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Opaque colors

When one talks of opaque colors, what immediately comes to mind is ‘poster colors’. Just like the conventional water colors, these opaque colors too are soluble in water however; the properties of these colors are different than those of watercolors. While watercolors are transparent, opaque colors, just as the name suggests, are opaque.

Opaque colors can be used as thick paints unlike water colors. In opaque colors, it is easier to make corrections after the color has dried. The beauty of opaque colors is that every conceivable tone can be achieved with varying amounts of white. Also, the exact tone can be mixed in the palette, and it will appear evenly on paper.

The use of thick opaque paint is a useful way to paint easily. Thick flat patches of the required tone are applied one over the other or adjacently. The best way is to start with middles tones and then gradually add lighter and darker tones as required. This is because; it becomes easier to estimate the tonal value as we progress.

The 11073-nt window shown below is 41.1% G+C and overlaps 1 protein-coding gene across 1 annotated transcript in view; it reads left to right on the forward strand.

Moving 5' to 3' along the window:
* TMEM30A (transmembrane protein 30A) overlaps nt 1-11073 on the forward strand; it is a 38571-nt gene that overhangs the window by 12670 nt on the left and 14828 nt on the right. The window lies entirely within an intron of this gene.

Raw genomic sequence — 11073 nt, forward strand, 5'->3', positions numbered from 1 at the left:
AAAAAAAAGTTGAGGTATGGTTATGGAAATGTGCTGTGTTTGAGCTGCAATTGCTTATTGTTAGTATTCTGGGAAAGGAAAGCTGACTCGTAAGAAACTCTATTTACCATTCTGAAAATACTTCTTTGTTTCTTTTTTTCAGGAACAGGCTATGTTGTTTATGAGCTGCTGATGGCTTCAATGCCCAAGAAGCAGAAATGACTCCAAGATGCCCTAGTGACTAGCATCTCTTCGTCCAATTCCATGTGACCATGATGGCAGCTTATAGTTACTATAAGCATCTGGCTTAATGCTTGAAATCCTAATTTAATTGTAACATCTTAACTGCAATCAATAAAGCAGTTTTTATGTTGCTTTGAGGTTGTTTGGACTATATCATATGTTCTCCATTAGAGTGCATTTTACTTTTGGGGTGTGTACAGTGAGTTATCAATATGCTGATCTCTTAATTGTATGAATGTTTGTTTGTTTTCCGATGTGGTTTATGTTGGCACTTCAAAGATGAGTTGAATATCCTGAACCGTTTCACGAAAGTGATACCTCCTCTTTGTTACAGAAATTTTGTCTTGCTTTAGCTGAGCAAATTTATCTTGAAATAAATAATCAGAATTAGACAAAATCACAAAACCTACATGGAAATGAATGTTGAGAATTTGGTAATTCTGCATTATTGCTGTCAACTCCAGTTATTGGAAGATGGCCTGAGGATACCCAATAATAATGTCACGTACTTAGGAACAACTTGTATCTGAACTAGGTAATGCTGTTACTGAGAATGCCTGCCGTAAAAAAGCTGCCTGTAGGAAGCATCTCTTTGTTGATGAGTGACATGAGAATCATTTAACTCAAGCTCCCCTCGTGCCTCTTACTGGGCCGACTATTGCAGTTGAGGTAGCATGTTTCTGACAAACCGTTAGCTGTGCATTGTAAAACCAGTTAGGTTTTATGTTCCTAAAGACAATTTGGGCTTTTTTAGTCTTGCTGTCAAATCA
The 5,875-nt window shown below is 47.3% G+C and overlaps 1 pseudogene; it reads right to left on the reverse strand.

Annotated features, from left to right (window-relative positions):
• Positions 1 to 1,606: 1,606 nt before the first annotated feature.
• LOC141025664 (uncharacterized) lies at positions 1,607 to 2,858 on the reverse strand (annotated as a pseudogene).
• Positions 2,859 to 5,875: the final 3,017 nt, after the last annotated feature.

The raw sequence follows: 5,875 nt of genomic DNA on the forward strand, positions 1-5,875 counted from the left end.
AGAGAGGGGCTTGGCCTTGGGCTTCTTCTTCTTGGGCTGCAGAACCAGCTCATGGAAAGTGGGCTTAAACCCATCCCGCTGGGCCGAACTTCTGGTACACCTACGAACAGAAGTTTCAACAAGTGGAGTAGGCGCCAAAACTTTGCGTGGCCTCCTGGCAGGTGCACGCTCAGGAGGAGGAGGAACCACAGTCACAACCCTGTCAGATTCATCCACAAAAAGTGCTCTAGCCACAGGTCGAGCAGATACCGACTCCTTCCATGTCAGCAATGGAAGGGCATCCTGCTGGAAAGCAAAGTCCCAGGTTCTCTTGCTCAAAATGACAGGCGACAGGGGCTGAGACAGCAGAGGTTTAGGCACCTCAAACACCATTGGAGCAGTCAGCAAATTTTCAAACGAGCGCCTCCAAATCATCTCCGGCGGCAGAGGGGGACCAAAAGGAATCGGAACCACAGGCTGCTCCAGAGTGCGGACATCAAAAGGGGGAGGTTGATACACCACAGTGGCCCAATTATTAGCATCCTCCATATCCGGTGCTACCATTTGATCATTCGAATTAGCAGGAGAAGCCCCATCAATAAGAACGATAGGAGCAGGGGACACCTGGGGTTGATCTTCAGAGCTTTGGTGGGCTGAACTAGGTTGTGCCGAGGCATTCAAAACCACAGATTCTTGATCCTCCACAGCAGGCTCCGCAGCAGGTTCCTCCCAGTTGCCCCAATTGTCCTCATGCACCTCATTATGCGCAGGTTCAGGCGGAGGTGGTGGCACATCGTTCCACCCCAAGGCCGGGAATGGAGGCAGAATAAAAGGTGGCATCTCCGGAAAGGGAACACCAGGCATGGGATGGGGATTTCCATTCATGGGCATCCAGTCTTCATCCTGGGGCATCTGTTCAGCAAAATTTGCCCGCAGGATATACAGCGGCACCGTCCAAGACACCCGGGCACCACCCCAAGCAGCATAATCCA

Opaque colors come at an advantage especially when you want to paint things like a wall. A combination of thin and thick applications is just right to create the effect of a plastered wall.

Opaque over transparent technique is used for getting the best of effects from both the worlds. The transparent layer serves as a rich background over which the opaque effect adds lighter tones and highlights the desired areas.

Pointillism is another method that is used with opaque colors. This method was pioneered by Impressionists artists. In this method, small dots of paint are placed close to each other and the resultant hue is perceived by our brain which mixes these colors.


August 31, 2010 Posted by | Drawing | , , , , | Leave a comment